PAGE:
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Rexroth and jazz at The Cellar in San Francisco in 1957

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Kenneth Rexroth Feature:
Poetry and Jazz at the Blackhawk

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Poetry and Jazz at the Blackhawk

by Kenneth Rexroth

[Liner notes by Kenneth Rexroth from the Fantasy Spoken Word Series album sleeve, Fantasy 7008 high fidelity long play record.]

Over a hundred years ago the French poet, Charles Cros, the man who invented the phonograph, recited his poetry to the hot music of a bal musette band. Some of his pieces, especially the very funny ‘The Dry Herring,’ are still in the repertory of café entertainers over there. In the Twenties Langston Hughes, Maxwell Bodenheim and myself recited poetry to the jazz of the time. A few years back, Lawrence Ferlinghetti, Kenneth Patchen, Lawrence Lipton and I revived it in California. For a while it was a fad. The Beatniks took it up. Some pretty awful stuff was committed in joints around the country. Now the fad has died away and the permanent, solid achievements remain. The form is not going to revolutionise either jazz or poetry but it is going to stay with us, and both jazz and poetry are going to have one new way of expressing themselves, and so are going to be just a little richer. This is as it should be, because jazz poetry is fun to listen to, and it is even greater fun to do.

During the past four years I have worked around the country with all kinds of top-notch bands. Every one of these dates has been a sheer joy. But always at last I have come home to San Francisco and ‘my’ band. Somehow we seem to go together like ham and eggs. We know each other thoroughly. We are always with it. It’s not just that nobody gets lost too far out. We know perfectly how to bring out each other’s best points. We know what we are doing.

What are we doing? Nothing freakish. Nothing outrageous. Nothing really new. Not just the people I mentioned before, but the ‘talking blues’, recitations of poetry as part of the service in store front churches, highbrow music like Stravinsky’s ‘Persephone’ and Walton’s ‘Facade’, there is nothing strange about the form, it has a long history in both jazz, spirituals and classical music. It is not singing or chanting. It is not to matched to the notes in the strict way a song is. The point is that it is a freer relationship, one which gives the musicians more chance for invention, for individual expression and development. Again,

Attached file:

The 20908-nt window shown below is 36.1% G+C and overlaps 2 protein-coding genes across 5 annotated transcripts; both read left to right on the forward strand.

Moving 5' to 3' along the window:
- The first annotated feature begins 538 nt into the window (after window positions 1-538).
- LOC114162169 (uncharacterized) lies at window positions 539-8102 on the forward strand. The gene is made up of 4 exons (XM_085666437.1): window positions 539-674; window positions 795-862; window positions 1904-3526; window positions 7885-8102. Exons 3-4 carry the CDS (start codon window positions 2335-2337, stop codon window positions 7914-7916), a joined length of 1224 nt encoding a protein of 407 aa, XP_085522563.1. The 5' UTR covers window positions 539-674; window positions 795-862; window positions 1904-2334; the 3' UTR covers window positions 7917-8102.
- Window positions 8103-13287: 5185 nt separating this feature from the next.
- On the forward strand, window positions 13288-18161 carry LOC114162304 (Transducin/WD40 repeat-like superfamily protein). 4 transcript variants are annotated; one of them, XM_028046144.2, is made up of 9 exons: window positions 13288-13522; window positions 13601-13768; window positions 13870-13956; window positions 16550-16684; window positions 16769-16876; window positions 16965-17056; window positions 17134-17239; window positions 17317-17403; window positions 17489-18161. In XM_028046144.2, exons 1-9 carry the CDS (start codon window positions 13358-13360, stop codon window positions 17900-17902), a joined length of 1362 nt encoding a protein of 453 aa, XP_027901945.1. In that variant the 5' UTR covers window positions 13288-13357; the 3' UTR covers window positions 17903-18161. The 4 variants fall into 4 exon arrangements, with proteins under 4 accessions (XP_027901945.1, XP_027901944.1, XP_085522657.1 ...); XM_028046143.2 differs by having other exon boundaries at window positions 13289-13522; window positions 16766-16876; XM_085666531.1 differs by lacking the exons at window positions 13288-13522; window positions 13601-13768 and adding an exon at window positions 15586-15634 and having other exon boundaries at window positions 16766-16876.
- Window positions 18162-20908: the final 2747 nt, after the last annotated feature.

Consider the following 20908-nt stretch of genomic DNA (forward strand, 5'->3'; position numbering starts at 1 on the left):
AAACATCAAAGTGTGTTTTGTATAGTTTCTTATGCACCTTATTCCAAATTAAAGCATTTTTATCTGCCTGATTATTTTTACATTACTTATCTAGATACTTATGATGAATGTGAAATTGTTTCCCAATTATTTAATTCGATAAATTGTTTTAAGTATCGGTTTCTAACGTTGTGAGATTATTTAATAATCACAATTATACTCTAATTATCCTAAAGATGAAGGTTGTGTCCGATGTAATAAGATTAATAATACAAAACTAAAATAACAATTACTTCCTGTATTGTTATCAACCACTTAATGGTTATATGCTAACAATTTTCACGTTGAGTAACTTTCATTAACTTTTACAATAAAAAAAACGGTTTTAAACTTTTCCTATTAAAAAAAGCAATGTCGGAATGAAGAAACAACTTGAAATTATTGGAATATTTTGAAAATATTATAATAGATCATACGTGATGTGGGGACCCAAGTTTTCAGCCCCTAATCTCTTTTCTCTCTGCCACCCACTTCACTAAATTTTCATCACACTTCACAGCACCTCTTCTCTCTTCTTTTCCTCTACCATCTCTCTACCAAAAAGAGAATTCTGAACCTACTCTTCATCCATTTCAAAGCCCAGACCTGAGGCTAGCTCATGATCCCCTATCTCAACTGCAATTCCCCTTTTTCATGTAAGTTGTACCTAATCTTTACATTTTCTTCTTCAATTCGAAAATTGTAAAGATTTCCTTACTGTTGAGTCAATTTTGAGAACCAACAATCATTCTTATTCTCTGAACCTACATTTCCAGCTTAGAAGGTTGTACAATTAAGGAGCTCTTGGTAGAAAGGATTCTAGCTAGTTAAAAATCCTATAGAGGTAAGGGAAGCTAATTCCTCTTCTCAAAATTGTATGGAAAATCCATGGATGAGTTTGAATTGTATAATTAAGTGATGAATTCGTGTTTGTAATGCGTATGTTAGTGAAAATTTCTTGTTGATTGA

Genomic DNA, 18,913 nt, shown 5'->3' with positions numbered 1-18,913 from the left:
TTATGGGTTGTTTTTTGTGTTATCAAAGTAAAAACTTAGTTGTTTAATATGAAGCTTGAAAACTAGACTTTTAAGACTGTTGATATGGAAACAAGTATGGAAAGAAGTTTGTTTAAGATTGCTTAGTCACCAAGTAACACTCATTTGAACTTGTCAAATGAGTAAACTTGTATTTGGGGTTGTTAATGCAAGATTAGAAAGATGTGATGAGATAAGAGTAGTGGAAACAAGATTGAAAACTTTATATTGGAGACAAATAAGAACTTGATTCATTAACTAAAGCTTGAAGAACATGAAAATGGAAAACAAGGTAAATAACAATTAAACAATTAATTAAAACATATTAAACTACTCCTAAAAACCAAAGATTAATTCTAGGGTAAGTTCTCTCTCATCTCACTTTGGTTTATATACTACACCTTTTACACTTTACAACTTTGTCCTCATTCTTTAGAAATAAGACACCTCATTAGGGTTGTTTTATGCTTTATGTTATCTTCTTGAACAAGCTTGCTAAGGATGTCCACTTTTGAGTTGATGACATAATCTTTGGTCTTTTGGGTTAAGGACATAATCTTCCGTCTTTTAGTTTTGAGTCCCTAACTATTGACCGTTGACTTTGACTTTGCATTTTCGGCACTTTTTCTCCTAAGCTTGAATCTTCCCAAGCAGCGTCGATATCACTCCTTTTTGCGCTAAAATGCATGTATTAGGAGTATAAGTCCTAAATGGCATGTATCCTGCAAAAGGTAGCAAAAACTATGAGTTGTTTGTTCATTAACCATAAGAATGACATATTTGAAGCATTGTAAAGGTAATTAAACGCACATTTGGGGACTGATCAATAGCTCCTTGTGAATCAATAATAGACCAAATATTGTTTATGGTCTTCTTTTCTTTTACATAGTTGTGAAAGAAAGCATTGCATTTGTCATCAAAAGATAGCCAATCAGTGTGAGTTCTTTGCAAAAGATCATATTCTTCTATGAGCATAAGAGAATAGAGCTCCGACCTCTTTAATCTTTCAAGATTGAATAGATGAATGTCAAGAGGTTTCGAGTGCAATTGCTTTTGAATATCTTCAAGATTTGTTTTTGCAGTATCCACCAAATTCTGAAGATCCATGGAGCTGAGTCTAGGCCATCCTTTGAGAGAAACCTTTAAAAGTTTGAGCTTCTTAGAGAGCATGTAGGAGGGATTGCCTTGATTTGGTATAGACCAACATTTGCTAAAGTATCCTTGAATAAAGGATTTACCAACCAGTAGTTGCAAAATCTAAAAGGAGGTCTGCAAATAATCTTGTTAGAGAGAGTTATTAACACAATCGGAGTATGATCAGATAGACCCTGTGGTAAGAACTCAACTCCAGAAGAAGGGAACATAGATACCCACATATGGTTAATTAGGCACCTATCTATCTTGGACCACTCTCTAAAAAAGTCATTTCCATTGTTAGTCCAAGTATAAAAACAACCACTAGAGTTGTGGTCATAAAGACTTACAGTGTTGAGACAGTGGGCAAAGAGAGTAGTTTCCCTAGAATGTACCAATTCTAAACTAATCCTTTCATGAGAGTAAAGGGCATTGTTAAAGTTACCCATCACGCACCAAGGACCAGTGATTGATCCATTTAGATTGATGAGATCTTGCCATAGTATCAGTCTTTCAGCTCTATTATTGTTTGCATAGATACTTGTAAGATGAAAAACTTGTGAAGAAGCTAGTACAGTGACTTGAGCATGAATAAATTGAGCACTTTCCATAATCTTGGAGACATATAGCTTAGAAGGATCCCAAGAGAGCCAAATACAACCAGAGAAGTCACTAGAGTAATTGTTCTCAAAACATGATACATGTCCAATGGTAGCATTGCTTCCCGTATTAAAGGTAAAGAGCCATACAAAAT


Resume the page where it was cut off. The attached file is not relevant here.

modern jazz is much better stuff than many of the popular lyrics that go with the tunes on which it is based. Some of these are pretty silly. We think that good poetry gives jazz words that match its own importance. Them too, the combination of poetry and jazz with the poet reciting, gives the poet a new kind of audience. Not necessarily a bigger one, but a more normal one — ordinary people out for the evening, looking for civilized entertainment. It takes the poet out of the bookish, academic world and forces him to compete with ‘acrobats, trained dogs, and Singer’s Midgets’, as they used to say in the days of vaudeville. Is this bad? I think not. Precisely what is wrong with the modern poet is the lack of a living, flesh and blood connexion with his audiences. Only in modern times has poetry become a bookish art. In its best days Homer and the Troubadors recited their poetry to music in just this way.

How do we do it? We certainly don’t just spontaneously blow off the tops of our heads. Most of these pieces are standard tunes, carefully rehearsed many times with the poet until we’ve got a good clear rich head arrangement. We don’t write it down, because we want to keep as much spontaneity and invention as possible, but at the same time we want plenty of substance to the music, and, of course, we want poet and band to ‘go together’. I have chosen poems which are about the same things as most popular songs and blues and which are simple enough so that they can be put across to the average audience in a jazz room. Maybe now that the medium has caught on, as it certainly has, we can go on and try ‘deeper’ more complicated poetry. I use poetry from all times and places, again to show that nothing is foreign to jazz treatment. Poets of all times and places have always sung, ‘I loved him but he went away,’ ‘Come to my arms, we ain’t gonna live forever.’ ‘I wish I’d never met you.’

Why do we do it? No theories. We do it because we like to. It’s fun.

— Kenneth Rexroth

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Photo, top: Kenneth Rexroth reading his work to a jazz accompaniment
at The Cellar in San Francisco in 1957.

This material is copyright © the Kenneth Rexroth Estate and Jacket magazine 2003
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